Decoding Dyslexia Minnesota will be hosting 'Parent Talks' every other month. Our first one is Thursday, May 30th from 11:30-1:30 in Minnetonka. We will alternate the time from lunch to evenings. The next one in July will be in the evening. Stay up to date on our Event page.
LEGISLATIVE UPDATE 5/13/19
The Education conference committee has 5 members from the House and 5 members from the Senate who will work together to make the language of both bills come together as one.
HOUSE - Davnie, Youakim, Sandstede, Pinto, Urdahl
SENATE: Nelson, Jasinski, Weber, Eichorn, Wiger
- students identified at not reading at grade level at the end of K, 1st or 2nd grade, and in 3 grade and higher must be screened for characteristics of dyslexia.
- The duties of the Dyslexia Specialist have been further defined to provide guidance to school districts on screening and professional development and provide guidance to the teacher licensing governing body to include dyslexia content.
The SENATE Education Policy Omnibus bill includes the following dyslexia provisions:
- Tier 3 and 4 teachers in Early childhood - Gr. 8 who are renewing their teacher's license must receive training on understanding and recognizing characteristics of dyslexia.
- Teacher preparation programs must include instruction of dyslexia.
Dyslexia bills this session: (See our slide show for more information)
- SF 651 / HF 1496 Dyslexia screening requirement. A school district must screen students for dyslexia.
- SF 116 / HF 1495 Dyslexia teacher professional development.
- SF 196 / HF 1494 Dyslexia teacher training requirement for teacher preparation programs. Board-approved teacher preparation programs for teachers of elementary education, early childhood education, special education, and reading intervention must include instruction on dyslexia. Instruction on dyslexia must be in conjunction with the knowledge and practice standards of the International Dyslexia Association.
Summer Training Opportunities for Students and Teachers
- The Reading Center provides summer training for teachers and summer classes for students.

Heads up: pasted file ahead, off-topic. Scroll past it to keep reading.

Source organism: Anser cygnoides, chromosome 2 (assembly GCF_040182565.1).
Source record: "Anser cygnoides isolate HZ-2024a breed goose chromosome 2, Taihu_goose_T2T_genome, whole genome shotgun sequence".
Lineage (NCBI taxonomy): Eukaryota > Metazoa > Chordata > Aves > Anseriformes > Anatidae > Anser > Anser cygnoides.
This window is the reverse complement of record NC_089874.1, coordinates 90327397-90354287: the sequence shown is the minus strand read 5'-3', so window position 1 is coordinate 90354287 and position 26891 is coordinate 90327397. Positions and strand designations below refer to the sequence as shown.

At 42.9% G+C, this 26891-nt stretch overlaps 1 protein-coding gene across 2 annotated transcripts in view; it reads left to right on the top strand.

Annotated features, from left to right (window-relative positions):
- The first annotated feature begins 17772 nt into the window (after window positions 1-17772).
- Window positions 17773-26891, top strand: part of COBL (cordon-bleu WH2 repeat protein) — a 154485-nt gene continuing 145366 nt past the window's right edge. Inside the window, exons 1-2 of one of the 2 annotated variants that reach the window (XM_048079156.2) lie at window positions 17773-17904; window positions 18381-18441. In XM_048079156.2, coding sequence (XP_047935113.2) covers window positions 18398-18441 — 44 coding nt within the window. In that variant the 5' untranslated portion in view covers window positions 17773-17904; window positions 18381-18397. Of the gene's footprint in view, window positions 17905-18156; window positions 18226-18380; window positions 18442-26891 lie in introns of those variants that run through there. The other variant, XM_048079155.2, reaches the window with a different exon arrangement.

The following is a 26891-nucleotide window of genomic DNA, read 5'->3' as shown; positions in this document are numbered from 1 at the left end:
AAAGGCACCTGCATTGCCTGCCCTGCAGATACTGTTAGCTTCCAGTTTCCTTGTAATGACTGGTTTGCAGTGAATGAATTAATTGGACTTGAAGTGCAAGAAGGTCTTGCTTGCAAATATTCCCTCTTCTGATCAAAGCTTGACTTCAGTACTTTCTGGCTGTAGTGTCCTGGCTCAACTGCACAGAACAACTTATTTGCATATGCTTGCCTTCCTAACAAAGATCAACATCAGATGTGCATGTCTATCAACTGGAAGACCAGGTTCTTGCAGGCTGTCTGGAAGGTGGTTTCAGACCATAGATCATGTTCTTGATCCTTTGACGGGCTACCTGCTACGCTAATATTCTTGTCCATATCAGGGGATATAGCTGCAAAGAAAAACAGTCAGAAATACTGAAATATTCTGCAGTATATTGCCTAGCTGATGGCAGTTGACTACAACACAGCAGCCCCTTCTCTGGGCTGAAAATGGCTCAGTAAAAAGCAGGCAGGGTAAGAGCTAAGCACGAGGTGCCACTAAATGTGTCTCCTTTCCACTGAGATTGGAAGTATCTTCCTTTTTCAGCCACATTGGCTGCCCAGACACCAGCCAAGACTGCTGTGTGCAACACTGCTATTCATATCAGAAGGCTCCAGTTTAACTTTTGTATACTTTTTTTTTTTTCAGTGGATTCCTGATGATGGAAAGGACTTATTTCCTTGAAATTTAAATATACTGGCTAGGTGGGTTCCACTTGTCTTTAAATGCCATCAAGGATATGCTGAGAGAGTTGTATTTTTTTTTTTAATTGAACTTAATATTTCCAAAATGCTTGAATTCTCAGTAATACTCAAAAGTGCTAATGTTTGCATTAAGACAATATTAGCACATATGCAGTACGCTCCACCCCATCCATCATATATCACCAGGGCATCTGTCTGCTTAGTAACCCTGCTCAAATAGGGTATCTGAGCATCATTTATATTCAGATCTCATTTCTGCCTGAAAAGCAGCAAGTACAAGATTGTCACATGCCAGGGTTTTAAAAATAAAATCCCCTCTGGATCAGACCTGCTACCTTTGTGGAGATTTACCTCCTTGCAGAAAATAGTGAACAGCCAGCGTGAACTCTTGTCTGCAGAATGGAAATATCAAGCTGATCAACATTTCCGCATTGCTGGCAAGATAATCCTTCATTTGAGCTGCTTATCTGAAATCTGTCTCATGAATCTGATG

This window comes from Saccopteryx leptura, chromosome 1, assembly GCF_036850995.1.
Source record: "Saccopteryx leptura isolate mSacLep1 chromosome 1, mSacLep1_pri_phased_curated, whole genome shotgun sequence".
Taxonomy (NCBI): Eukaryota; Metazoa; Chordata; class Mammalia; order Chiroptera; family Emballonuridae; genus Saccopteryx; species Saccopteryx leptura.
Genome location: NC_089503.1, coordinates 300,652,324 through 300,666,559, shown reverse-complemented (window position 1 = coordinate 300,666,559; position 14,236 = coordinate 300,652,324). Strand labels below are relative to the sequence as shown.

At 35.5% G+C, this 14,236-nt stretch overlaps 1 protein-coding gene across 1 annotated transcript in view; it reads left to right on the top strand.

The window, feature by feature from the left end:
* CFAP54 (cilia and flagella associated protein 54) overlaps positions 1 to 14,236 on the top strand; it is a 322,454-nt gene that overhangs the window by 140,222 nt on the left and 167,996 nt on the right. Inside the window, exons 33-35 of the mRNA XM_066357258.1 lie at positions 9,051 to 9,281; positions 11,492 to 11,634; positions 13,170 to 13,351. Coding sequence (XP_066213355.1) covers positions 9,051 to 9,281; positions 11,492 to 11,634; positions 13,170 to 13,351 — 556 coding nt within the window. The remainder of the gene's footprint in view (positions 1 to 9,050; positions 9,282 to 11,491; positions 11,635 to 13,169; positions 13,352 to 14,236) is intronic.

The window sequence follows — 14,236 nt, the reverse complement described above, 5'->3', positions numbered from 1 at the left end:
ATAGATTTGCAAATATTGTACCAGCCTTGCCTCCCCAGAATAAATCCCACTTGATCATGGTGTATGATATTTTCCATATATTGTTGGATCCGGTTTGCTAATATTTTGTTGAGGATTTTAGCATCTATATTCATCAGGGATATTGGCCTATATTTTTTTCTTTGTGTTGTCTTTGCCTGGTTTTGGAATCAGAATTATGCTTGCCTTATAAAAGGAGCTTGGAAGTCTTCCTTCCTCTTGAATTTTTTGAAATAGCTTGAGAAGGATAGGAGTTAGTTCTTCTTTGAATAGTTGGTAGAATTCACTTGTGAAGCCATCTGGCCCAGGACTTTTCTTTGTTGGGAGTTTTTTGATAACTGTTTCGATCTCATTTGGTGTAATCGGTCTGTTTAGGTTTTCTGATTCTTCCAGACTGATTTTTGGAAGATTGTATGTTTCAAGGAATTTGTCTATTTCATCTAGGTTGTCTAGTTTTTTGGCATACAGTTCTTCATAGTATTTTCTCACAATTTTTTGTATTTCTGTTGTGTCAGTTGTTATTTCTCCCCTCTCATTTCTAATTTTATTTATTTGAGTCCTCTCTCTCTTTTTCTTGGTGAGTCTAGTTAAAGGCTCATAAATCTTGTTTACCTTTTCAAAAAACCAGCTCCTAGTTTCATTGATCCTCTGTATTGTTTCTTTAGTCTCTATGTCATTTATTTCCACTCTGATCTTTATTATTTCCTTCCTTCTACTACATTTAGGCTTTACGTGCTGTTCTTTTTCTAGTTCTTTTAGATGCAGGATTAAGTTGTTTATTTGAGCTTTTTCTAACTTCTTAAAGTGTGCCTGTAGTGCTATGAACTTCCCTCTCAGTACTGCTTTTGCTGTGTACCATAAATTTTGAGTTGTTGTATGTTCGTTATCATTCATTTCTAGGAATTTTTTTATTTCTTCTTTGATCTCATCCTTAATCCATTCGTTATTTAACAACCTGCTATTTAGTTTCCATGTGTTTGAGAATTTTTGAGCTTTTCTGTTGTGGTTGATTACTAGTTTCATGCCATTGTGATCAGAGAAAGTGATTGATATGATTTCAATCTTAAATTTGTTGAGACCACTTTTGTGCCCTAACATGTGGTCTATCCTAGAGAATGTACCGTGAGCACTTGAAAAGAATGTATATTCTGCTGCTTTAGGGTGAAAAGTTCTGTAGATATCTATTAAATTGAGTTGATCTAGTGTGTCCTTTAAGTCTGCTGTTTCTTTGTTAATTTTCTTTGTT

- Orton Gillingham of Minnesota is providing both Summer training for teachers and reading camps for students.
- Orton Gillingham Reading Specialist is providing Summer training for teachers
Ongoing Dyslexia Awareness
The Reading Center offers an online 5 hour Dyslexia 101 informational course for educators designed to provide an increased understanding of dyslexia, what it looks like in the classroom, accommodations and more. It is a self-paced course with no start or end date. (5 CEUs clock hours)
Ongoing Dyslexia Awareness
The Dyslexia Centers for Children of Upper Wisconsin recently opened a campus location in Superior, Wisconsin. These campuses provide one-to-one structured language instruction to children who struggle to read, write, and spell. Services are provided at no cost to families, and are open to anyone committed to consistent and regular attendance, regardless of their state of residency. Accredited tutor training for adults is also provided at the Dyslexia Center campuses, at no cost to trainees. Dyslexia Centers for Children of Upper Wisconsin is currently accepting applications for new tutors and students. Apply today at www.wicdc.org
Parents Advocacy For Struggling Readers - What Does MN Law have to say?
"My school doesn’t say dyslexia."